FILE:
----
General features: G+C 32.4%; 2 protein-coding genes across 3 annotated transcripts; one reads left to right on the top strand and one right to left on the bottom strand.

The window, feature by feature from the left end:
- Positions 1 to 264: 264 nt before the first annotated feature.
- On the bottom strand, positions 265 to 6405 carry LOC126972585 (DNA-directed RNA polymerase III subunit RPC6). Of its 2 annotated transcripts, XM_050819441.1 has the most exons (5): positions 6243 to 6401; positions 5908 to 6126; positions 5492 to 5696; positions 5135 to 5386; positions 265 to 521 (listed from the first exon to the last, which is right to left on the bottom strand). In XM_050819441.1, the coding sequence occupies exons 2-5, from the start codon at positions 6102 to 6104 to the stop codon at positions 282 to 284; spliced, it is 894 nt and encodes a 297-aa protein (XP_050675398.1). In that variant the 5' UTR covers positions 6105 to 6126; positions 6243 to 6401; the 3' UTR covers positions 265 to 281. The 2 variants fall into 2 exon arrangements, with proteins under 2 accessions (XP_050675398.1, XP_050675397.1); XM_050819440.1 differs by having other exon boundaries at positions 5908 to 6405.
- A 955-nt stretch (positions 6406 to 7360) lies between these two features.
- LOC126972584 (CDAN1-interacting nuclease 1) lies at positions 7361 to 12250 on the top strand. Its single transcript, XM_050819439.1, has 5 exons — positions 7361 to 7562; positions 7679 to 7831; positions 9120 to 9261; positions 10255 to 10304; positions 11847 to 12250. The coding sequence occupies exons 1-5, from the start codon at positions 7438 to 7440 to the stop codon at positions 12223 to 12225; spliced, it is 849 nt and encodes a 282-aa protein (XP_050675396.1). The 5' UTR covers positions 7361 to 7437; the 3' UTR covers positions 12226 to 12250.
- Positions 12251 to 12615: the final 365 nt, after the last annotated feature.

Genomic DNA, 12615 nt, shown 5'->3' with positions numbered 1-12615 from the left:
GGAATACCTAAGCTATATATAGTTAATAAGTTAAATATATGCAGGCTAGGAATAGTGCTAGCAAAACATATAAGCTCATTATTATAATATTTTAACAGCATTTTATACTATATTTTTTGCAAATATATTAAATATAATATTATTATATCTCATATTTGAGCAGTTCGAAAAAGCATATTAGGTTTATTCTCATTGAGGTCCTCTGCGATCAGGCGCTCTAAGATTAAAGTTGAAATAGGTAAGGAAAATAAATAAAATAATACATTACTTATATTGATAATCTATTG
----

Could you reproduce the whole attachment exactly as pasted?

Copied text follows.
General features: G+C 32.4%; 2 protein-coding genes across 3 annotated transcripts; one reads left to right on the top strand and one right to left on the bottom strand.

The window, feature by feature from the left end:
- Positions 1 to 264: 264 nt before the first annotated feature.
- On the bottom strand, positions 265 to 6405 carry LOC126972585 (DNA-directed RNA polymerase III subunit RPC6). Of its 2 annotated transcripts, XM_050819441.1 has the most exons (5): positions 6243 to 6401; positions 5908 to 6126; positions 5492 to 5696; positions 5135 to 5386; positions 265 to 521 (listed from the first exon to the last, which is right to left on the bottom strand). In XM_050819441.1, the coding sequence occupies exons 2-5, from the start codon at positions 6102 to 6104 to the stop codon at positions 282 to 284; spliced, it is 894 nt and encodes a 297-aa protein (XP_050675398.1). In that variant the 5' UTR covers positions 6105 to 6126; positions 6243 to 6401; the 3' UTR covers positions 265 to 281. The 2 variants fall into 2 exon arrangements, with proteins under 2 accessions (XP_050675398.1, XP_050675397.1); XM_050819440.1 differs by having other exon boundaries at positions 5908 to 6405.
- A 955-nt stretch (positions 6406 to 7360) lies between these two features.
- LOC126972584 (CDAN1-interacting nuclease 1) lies at positions 7361 to 12250 on the top strand. Its single transcript, XM_050819439.1, has 5 exons — positions 7361 to 7562; positions 7679 to 7831; positions 9120 to 9261; positions 10255 to 10304; positions 11847 to 12250. The coding sequence occupies exons 1-5, from the start codon at positions 7438 to 7440 to the stop codon at positions 12223 to 12225; spliced, it is 849 nt and encodes a 282-aa protein (XP_050675396.1). The 5' UTR covers positions 7361 to 7437; the 3' UTR covers positions 12226 to 12250.
- Positions 12251 to 12615: the final 365 nt, after the last annotated feature.

Genomic DNA, 12615 nt, shown 5'->3' with positions numbered 1-12615 from the left:
GGAATACCTAAGCTATATATAGTTAATAAGTTAAATATATGCAGGCTAGGAATAGTGCTAGCAAAACATATAAGCTCATTATTATAATATTTTAACAGCATTTTATACTATATTTTTTGCAAATATATTAAATATAATATTATTATATCTCATATTTGAGCAGTTCGAAAAAGCATATTAGGTTTATTCTCATTGAGGTCCTCTGCGATCAGGCGCTCTAAGATTAAAGTTGAAATAGGTAAGGAAAATAAATAAAATAATACATTACTTATATTGATAATCTATTG